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New with questions

Postby Siphon9r » 24 May 2018, 22:08

I wish I had checked this place out before having surgery as I might have raised some questions. According to my medical history, my CRS performed a "Hemorrhoidectomy, Internal and External, with Fissurectomy". I have since read that the latter is no longer considered standard treatment and wish I had known before hand.

I had the surgery six months ago after a few months where my fissure, which I had bleed off and on for more than a decade, started bleeding badly with every BM and began to hurt more and more. The surgery alleviated the pain and the bleeding was immediately better and stopped within a couple weeks. My also a-hole did look funny, I think what they must mean by a keyhole deformity.

Unfortunately after a month or two I started randomly bleeding again after a BM. This has continued since, sometimes going weeks with no issue. Throughout this time I have been taking Metamucil once a day and pretty much have nothing but loose stools - I am sure a firm one would likely make me bleed. When I do have bleeding there is no pain and I have no idea anything has gone wrong until I see red on the toilet paper.

So, wondering if I should go back to the CRS but am also wondering if I need to look elsewhere since this guy apparently went with the out of favor treatment. Alternatively, I'm not really suffering but I don't want to get back to a bad place again like I was six months ago. Any suggestions?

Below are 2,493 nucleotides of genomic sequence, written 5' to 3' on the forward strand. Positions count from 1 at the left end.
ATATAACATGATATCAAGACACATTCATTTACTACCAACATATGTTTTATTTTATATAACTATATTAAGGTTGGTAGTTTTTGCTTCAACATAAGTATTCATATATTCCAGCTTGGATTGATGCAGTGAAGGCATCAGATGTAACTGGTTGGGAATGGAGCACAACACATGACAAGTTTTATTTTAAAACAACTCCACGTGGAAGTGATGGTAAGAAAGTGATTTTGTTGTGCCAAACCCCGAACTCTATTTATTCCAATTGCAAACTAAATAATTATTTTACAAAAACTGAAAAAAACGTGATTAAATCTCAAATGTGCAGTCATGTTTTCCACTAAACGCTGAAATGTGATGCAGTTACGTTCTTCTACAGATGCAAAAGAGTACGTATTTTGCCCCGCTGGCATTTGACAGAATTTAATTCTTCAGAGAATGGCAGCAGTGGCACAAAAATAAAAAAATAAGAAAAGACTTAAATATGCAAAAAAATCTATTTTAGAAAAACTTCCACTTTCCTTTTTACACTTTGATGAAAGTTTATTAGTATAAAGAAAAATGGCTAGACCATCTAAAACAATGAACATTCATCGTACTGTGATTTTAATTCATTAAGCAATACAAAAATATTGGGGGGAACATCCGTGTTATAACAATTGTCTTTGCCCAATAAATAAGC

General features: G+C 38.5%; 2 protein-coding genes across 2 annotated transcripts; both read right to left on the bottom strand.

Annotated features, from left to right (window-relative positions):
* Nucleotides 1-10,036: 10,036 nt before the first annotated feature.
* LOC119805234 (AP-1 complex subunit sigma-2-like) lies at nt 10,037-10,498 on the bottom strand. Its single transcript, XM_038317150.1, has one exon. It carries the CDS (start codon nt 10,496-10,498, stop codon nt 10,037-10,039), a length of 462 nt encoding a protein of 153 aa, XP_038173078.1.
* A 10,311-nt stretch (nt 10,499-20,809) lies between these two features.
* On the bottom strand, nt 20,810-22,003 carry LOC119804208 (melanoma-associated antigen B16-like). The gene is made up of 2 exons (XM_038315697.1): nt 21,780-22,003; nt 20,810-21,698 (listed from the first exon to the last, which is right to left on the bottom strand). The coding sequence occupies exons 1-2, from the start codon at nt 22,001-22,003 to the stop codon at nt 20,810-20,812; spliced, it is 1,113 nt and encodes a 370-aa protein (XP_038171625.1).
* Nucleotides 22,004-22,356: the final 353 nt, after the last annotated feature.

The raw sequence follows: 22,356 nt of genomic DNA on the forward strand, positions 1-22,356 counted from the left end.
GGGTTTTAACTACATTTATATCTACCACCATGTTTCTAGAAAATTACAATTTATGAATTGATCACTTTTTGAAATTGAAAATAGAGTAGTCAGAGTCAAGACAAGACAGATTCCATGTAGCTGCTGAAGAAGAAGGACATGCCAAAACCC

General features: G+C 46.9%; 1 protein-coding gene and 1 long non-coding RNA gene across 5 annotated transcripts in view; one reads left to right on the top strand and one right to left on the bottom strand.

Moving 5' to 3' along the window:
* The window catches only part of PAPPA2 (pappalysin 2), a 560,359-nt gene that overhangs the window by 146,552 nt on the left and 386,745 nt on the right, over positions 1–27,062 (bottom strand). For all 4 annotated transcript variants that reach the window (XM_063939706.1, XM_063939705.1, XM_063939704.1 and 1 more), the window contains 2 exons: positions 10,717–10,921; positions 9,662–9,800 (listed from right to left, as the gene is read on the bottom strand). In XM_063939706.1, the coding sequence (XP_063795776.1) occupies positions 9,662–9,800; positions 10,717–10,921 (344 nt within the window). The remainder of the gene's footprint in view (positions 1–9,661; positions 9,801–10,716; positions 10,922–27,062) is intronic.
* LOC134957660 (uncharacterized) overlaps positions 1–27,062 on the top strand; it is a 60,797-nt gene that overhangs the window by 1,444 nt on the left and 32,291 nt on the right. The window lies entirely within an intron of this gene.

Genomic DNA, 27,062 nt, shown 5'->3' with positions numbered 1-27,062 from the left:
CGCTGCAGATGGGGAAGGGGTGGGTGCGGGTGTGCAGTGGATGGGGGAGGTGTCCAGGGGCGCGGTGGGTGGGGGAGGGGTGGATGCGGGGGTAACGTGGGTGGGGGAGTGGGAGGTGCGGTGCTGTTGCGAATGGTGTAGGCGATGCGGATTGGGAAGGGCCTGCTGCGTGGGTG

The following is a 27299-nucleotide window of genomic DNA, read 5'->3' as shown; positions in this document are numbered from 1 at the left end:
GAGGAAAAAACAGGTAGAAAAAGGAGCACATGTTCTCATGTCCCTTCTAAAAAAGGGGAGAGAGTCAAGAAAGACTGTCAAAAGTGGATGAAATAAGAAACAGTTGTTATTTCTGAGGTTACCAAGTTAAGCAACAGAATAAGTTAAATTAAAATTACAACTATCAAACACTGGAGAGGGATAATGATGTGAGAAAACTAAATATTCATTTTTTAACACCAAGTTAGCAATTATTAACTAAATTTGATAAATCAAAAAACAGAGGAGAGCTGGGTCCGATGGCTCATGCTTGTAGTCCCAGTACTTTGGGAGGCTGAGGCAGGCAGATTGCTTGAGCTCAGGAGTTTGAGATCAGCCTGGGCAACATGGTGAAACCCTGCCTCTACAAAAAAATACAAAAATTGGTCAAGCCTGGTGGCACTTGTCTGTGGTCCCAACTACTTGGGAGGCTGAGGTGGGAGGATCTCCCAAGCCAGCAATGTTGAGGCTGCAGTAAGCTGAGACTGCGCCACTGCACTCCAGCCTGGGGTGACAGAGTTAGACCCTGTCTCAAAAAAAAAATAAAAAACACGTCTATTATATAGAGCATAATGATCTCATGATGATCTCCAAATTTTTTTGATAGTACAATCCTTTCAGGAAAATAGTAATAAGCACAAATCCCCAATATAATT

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Re: New with questions

Postby chachacha » 25 May 2018, 08:21

I would definitely go back to the same CRS and see what he has to say, both about what you're experiencing now, and why he chose the procedure that he did. In many countries (which are you in?), a fissurectomy is still a standard way to treat fissures, so that aspect wouldn't alarm me unduly. Also, if your surgeon is an older man/woman, he or she may have a lot of experience in the field and knows that sometimes one procedure will work better on an individual patient than another. Also, with older surgeons, they will have been trained on the older methods and become very good at them. So, yes, you could look for a new/younger surgeon who performs today's "preferred" procedure, but he or she may not have successfully done 100's or 1000's of them yet, and may still be making the mistakes that lead them to success later on down the road.

If you see your current surgeon again, and don't like his/her answers however, then yes, it certainly wouldn't hurt to get a second opinion.
Fissure since about 2007
Fissure diagnosed in 2011
Diltiazem for two years - didn't work well
LIS January, 2015
Hemorrhoidectomy December, 2017
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Re: New with questions

Postby Siphon9r » 26 May 2018, 13:54

I'm in the United States (TX) and my CRS is probably late 40s early 50s, so not exactly old. I guess I'll make an appointment to see him again. I think he just does older procedures as I was originally going to get a pilonidal cysts removed at the same time as the fissure but ended up opting out after reading about the poor outcomes and complications of the method he was going to use (as opposed to newer methods like cleft lift). Plus the syst hasn't been painful in a year or more so I decided not to invite trouble. Thank you for your response.
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